Feminist Visions of Science and Utopia in Rokeya Sakhawat Hossain’s ‘Sultana’s Dream’
'Where are the men?' I asked her. 'In their proper places, where they ought to be… We shut our men indoors.’
In 1905, “Sultana's Dream,” a science fiction short story of feminist utopia, appeared in the pages of The Indian Ladies' Magazine. As the first magazine in India established and edited by a woman for women, the periodical was an ideal fit for Rokeya Sakhawat Hossain’s “Sultana's Dream,” one of the earliest science fiction stories written by a woman. In Rokeya’s feminist utopia, women rule the world as society lives peacefully and prospers through their inventions of solar ovens, flying cars, and cloud condenser, which offer abundant, clean water to the population of “Ladyland.” And the men, who are deemed “fit for nothing,” are shut inside their homes.
Rokeya’s witty and cutting indictment of Indian society, and the men who rule it, also depicts an alternative, feminist science—one which better serves society. In her ideas, Rokeya was decades ahead of her time, critiquing not only the close relationship between science and patriarchy but also that between science and the colonial powers that controlled India at the time of her writing.
Born in 1880 into a Bengali-Muslim upper-class family, Rokeya had a conservative upbringing on a country estate in the colonial province of Bengal Presidency. Her mother, the first of her father’s four wives, strictly followed the practice of purdah, whereby women were secluded inside a separate part of the household—called the zenana. Rokeya was expected to do the same, receiving a traditional education at home along with her two sisters, while her two brothers were sent to one of Calcutta’s most prestigious colleges. Even within a well-educated family like Rokeya’s, only languages useful for reading the Quran, like Arabic, were allowed for women. Social languages were off-limits for fear that they would expose women to ideas outside the social norm. Despite this, Hossain’s brother taught her Bengali and English in secret, and soon she saw the value and power of women’s education. It was the beginning of a life devoted to the emancipation of women through Rokeya’s radical work as an author, activist, and teacher.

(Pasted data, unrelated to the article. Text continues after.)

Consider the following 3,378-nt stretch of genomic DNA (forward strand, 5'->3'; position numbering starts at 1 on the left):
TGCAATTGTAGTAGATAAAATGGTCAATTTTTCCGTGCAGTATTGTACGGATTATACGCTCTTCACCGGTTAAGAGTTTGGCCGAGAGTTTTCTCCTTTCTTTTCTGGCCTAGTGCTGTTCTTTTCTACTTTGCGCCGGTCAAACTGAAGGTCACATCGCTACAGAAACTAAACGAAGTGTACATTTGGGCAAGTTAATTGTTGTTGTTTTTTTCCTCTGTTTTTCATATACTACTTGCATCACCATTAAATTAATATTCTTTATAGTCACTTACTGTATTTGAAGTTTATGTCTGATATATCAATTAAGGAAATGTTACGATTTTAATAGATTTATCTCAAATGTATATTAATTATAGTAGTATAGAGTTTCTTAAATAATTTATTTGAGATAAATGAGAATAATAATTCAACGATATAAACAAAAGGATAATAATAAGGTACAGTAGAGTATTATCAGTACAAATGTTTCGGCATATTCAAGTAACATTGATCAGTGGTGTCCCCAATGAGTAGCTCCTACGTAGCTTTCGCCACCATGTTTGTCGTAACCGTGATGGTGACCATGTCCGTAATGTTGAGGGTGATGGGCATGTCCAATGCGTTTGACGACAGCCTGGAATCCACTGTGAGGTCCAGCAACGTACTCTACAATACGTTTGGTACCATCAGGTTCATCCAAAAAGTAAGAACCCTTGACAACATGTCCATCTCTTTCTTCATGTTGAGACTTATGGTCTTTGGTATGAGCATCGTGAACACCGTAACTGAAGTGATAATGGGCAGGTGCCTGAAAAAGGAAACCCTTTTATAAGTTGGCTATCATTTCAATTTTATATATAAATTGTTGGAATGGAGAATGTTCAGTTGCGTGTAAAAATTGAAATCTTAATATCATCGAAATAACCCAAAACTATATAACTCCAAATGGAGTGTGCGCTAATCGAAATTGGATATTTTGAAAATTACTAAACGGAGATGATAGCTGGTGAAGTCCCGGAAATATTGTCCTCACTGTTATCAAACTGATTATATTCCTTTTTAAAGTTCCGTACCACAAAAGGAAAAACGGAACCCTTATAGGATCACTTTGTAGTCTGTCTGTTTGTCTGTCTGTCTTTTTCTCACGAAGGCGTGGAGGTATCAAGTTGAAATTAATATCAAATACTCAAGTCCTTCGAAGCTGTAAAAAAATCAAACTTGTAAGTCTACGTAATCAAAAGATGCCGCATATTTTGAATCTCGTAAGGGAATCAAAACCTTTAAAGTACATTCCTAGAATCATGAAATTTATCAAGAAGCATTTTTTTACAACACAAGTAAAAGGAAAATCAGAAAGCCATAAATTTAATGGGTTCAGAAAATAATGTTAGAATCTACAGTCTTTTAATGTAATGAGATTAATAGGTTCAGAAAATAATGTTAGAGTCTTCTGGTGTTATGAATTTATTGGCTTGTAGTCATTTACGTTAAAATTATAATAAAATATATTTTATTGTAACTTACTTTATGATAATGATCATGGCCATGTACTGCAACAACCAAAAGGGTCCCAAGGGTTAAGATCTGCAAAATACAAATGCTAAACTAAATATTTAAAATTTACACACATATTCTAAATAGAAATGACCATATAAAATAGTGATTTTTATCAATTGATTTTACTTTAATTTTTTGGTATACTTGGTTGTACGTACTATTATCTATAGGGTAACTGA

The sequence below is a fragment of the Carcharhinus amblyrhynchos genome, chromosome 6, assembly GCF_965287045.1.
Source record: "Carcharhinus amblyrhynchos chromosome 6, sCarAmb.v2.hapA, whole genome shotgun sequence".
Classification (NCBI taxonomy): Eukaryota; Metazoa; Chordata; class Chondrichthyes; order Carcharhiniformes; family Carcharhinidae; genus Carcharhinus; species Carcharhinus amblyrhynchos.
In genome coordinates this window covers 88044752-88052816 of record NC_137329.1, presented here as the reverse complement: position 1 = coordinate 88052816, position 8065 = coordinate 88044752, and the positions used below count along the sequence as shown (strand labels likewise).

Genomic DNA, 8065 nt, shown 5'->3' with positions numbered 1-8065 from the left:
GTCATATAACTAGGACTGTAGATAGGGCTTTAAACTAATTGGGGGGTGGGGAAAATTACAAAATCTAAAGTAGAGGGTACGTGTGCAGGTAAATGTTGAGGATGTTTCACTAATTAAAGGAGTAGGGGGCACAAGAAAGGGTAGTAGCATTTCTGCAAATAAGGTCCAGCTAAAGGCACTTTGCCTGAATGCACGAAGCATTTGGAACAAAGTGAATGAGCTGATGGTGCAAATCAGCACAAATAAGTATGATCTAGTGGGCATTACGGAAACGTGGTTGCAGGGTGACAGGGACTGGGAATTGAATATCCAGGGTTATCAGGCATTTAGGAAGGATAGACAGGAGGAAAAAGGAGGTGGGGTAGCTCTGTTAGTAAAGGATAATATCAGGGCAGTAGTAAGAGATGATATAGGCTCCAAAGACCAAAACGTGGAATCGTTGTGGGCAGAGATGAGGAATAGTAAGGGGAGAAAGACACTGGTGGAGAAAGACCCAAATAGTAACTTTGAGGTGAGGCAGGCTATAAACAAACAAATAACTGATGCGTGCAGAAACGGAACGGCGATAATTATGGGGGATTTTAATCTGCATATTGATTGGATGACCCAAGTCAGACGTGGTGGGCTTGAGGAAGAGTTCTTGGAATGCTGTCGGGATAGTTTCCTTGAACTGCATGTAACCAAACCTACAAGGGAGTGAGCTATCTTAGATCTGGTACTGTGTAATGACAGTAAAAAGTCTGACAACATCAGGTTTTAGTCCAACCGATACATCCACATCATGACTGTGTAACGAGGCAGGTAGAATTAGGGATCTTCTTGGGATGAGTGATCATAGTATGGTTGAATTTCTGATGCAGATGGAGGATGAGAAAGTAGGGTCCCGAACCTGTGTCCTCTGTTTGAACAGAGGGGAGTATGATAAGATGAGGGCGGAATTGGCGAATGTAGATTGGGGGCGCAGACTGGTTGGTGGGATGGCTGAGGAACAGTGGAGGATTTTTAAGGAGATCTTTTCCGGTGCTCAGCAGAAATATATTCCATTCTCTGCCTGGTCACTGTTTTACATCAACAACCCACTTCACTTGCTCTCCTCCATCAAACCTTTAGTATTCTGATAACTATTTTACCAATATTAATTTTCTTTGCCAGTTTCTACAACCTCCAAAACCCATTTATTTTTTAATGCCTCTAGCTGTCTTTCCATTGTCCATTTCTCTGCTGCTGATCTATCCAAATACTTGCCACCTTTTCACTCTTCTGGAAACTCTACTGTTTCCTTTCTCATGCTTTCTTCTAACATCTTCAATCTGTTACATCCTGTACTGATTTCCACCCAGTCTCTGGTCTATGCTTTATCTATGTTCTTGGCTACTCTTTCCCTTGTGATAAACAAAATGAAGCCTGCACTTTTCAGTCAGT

Sitting in an easychair, Sultana, an invented woman-equivalent of sultan, is “thinking lazily of the condition of Indian womanhood” when she falls asleep and wakes up in Ladyland. Welcomed by Sister Sara, Sultana is taken on a tour of this revolutionary nation, a futuristic utopia founded on feminist science, which seeks knowledge and peace rather than wealth and power. Well-educated in science, history, and politics, Sister Sara was perhaps everything that Hossain hoped women in her home nation would become. In her fictional Ladyland, a feminist revolution, led by the scientific achievements and political cunning of the Lady Principal of an all-women university, has already overthrown the men who ruled the nation. Before the revolution came, the Lady Principal’s scientific research had been dismissed by men as a “sentimental nightmare” for its focus on solving social problems rather than enhancing the state’s military power.